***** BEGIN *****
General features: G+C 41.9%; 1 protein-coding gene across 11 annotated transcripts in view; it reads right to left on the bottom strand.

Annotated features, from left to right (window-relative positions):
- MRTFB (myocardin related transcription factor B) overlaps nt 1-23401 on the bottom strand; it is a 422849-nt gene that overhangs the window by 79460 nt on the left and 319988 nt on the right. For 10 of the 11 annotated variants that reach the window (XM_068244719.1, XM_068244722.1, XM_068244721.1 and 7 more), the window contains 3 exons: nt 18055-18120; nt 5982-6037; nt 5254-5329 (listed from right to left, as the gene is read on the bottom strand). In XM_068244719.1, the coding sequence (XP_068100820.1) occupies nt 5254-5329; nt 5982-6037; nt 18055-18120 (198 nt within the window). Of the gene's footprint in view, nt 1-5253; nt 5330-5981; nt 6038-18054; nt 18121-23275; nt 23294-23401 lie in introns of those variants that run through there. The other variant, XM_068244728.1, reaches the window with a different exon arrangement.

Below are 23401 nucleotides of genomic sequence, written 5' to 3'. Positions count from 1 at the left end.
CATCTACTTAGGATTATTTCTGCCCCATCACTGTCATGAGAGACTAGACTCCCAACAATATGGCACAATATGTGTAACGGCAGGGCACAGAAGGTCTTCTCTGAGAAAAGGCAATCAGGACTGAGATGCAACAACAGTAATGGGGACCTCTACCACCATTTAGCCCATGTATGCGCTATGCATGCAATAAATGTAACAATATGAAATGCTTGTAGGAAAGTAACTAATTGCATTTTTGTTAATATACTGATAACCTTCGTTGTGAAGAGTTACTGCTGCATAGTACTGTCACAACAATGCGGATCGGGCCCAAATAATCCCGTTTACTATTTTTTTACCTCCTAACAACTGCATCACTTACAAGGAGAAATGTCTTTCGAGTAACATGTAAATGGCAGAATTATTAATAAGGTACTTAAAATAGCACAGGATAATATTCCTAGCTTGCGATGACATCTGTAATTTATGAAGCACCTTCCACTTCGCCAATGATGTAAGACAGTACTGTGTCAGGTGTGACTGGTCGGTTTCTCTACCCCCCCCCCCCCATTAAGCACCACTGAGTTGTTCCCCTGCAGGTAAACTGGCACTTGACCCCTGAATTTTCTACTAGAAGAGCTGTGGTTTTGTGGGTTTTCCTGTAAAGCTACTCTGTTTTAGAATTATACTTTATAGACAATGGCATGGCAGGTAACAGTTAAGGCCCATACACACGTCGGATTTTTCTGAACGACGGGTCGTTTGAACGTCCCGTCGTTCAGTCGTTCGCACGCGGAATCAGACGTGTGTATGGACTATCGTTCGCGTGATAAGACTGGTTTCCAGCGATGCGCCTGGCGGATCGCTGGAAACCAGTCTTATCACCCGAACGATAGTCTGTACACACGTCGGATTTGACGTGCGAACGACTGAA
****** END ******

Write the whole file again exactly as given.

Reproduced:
General features: G+C 41.9%; 1 protein-coding gene across 11 annotated transcripts in view; it reads right to left on the bottom strand.

Annotated features, from left to right (window-relative positions):
- MRTFB (myocardin related transcription factor B) overlaps nt 1-23401 on the bottom strand; it is a 422849-nt gene that overhangs the window by 79460 nt on the left and 319988 nt on the right. For 10 of the 11 annotated variants that reach the window (XM_068244719.1, XM_068244722.1, XM_068244721.1 and 7 more), the window contains 3 exons: nt 18055-18120; nt 5982-6037; nt 5254-5329 (listed from right to left, as the gene is read on the bottom strand). In XM_068244719.1, the coding sequence (XP_068100820.1) occupies nt 5254-5329; nt 5982-6037; nt 18055-18120 (198 nt within the window). Of the gene's footprint in view, nt 1-5253; nt 5330-5981; nt 6038-18054; nt 18121-23275; nt 23294-23401 lie in introns of those variants that run through there. The other variant, XM_068244728.1, reaches the window with a different exon arrangement.

Below are 23401 nucleotides of genomic sequence, written 5' to 3'. Positions count from 1 at the left end.
CATCTACTTAGGATTATTTCTGCCCCATCACTGTCATGAGAGACTAGACTCCCAACAATATGGCACAATATGTGTAACGGCAGGGCACAGAAGGTCTTCTCTGAGAAAAGGCAATCAGGACTGAGATGCAACAACAGTAATGGGGACCTCTACCACCATTTAGCCCATGTATGCGCTATGCATGCAATAAATGTAACAATATGAAATGCTTGTAGGAAAGTAACTAATTGCATTTTTGTTAATATACTGATAACCTTCGTTGTGAAGAGTTACTGCTGCATAGTACTGTCACAACAATGCGGATCGGGCCCAAATAATCCCGTTTACTATTTTTTTACCTCCTAACAACTGCATCACTTACAAGGAGAAATGTCTTTCGAGTAACATGTAAATGGCAGAATTATTAATAAGGTACTTAAAATAGCACAGGATAATATTCCTAGCTTGCGATGACATCTGTAATTTATGAAGCACCTTCCACTTCGCCAATGATGTAAGACAGTACTGTGTCAGGTGTGACTGGTCGGTTTCTCTACCCCCCCCCCCCCATTAAGCACCACTGAGTTGTTCCCCTGCAGGTAAACTGGCACTTGACCCCTGAATTTTCTACTAGAAGAGCTGTGGTTTTGTGGGTTTTCCTGTAAAGCTACTCTGTTTTAGAATTATACTTTATAGACAATGGCATGGCAGGTAACAGTTAAGGCCCATACACACGTCGGATTTTTCTGAACGACGGGTCGTTTGAACGTCCCGTCGTTCAGTCGTTCGCACGCGGAATCAGACGTGTGTATGGACTATCGTTCGCGTGATAAGACTGGTTTCCAGCGATGCGCCTGGCGGATCGCTGGAAACCAGTCTTATCACCCGAACGATAGTCTGTACACACGTCGGATTTGACGTGCGAACGACTGAA